Machan’s Archives: “Fetal Rights: Implication of a Supposed ‘Ought'”

Fetal Rights: Implication of a Supposed Ought
[from Liberty Magazine, July 1989, pp. 51-52]

Tibor R. Machan

Introduction to reprint:

[When back in 1973 I edited The Libertarian Alternative (Chicago: Nelson-Hall, 1973), the libertarian political outlook wasn’t well known and “libertarian” certainly was no household word as it is today, what with prominent media figures identifying their own position by that term. Several presidential hopefuls have stopped being coy and now openly describe their own politics as libertarian–e.g., Ron Paul and Gary Johnson. Judge Andrew Napolitano of Fox Business News’ daily “FreedomWatch” program, as well as John Stossel of that same outlet’s weekly “Stossel” program make no bones about their championing libertarianism.

Now all of this is very welcome to those who hold that the fully free, libertarian polity is superior to all other live options advocated by political thinkers. There is, however, one small fly in the ointment. Among those I mentioned above several are “pro-life,” so called, in the debate about whether one of the liberties citizens have a right to is obtaining abortions. Ron Paul and Andrew Napolitano are both of this school, holding that abortion is the killing of a human being. One may assume that they would both accord full legal protection to zygotes, embryos, and fetuses, seeing that as they see it, these all have the right to life just as any other human being does. Maybe they would qualify this just a bit by noting that the homicide involved would be akin to infanticide, not the killing of an adult. But just as infanticide is one variety of homicide, so could abortion be.

Several decades ago, when libertarianism was not yet discussed on news programs I aired some concerns with the position held by Representative Paul and Judge Napolitano on the abortion topic. It sparked some response from some who embraced the position–e.g., certain prominent members of the organization Libertarians for Life–but it certainly cause little stir even among the participants of the then budding libertarian movement. At this time, however, it may be worth revisiting the issue and seeing how it might be dealt with by those who embrace the Paul/Napolitano viewpoint. For this reason I want to once again publish the piece in which I aired my concerns, this time on line. (The original article was published in Liberty Magazine and a response was penned by Edwin Viaira, “Fetal Rights: Enforceable in Principle” at Libertarians for Life [1996]. Although Vieira stated in that essay that the argument I advanced is “one frequently used,” he cites no other literature in which it is presented. I myself know of none.)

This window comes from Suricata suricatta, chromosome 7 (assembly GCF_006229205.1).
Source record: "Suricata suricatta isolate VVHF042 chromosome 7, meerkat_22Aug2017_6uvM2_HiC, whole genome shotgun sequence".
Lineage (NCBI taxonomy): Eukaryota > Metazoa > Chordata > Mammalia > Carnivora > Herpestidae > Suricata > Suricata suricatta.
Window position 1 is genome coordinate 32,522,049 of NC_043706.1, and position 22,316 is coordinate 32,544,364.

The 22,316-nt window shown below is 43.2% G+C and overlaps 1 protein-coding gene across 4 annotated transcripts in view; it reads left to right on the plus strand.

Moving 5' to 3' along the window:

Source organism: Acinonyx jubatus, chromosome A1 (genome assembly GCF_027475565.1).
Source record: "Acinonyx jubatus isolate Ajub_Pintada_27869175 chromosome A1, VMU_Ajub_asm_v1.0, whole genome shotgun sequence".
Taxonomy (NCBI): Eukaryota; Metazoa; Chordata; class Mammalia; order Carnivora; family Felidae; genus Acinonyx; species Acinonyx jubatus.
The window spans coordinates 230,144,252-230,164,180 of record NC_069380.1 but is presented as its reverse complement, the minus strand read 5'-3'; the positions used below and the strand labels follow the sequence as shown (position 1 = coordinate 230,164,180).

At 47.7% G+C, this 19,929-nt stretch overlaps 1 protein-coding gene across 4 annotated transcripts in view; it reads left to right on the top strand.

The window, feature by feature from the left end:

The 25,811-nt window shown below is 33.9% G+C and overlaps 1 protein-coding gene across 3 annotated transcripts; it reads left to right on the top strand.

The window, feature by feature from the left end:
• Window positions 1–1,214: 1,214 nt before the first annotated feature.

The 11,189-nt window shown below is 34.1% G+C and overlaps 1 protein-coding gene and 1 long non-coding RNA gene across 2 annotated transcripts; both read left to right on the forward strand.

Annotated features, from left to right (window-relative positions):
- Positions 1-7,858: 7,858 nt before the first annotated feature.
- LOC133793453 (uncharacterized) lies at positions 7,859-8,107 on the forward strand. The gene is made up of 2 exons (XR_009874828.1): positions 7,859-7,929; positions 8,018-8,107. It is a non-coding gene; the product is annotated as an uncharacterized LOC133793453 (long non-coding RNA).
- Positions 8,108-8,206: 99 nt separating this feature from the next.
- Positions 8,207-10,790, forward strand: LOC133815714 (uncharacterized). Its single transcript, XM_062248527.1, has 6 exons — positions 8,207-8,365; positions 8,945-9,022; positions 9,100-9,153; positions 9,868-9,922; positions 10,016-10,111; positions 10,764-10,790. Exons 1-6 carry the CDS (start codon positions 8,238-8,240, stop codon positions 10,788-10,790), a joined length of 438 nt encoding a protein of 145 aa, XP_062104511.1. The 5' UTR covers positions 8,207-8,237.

So then here is the essay as originally published in Liberty Magazine:]

Among the many issues considered in connection with the abortion controversy, there is one that has, unfortunately, received little attention. To wit, if the “pro-life” position is roughly right—that is, if human conception entails a serious right to life for the conceptus—then certain radical legal consequences follow. If zygotes, embryos, and fetuses have a right to life comparable to infants and adults, then miscarriages or spontaneous abortions must become subjects of extensive and constant police scrutiny.

Every state has some public policy regarding police investigation of unexplained deaths and homicides. (See Wayne R. LaFave & Gerold H. Israel, Criminal Procedure [St. Paul, Minnesota: West Publishing Company, 1985], Chapter 1.) The authorities must determine that there are no reasonable grounds for suspecting murder or some other variety of illegal killing. In addition, if a fetus or zygote has a right to life, it follows that any activity on the part of the pregnant woman (or even a companion or stranger) that might result in a miscarriage (say, arising from some sport or a minor traffic mishap) could constitute negligent homicide. (See Criminal Law 21 Am Jur 2nd Par. 132; Model Penal Code Article 210, Section 210.1 & 210.4 Criminal and negligent homicide [1962]; Commonweath v. Nelansky, 55 N.E. 2nd 902 [MA. 1944].

In the death of an adult or even a child, the public accessibility of the deceased makes it relatively easy to determine whether foul play can reasonably be assumed. Innumerable forensic methods and devices exist for this purpose. Simply checking the body will usually provide investigators with sufficient information to determine whether there are grounds for suspecting a crime. Often, there are members of the public well-acquainted with the deceased, and these friends, family and neighbors can testify to suspicious circumstances, history, and the like. The same situation, however, does not apply in the case of deceased zygotes.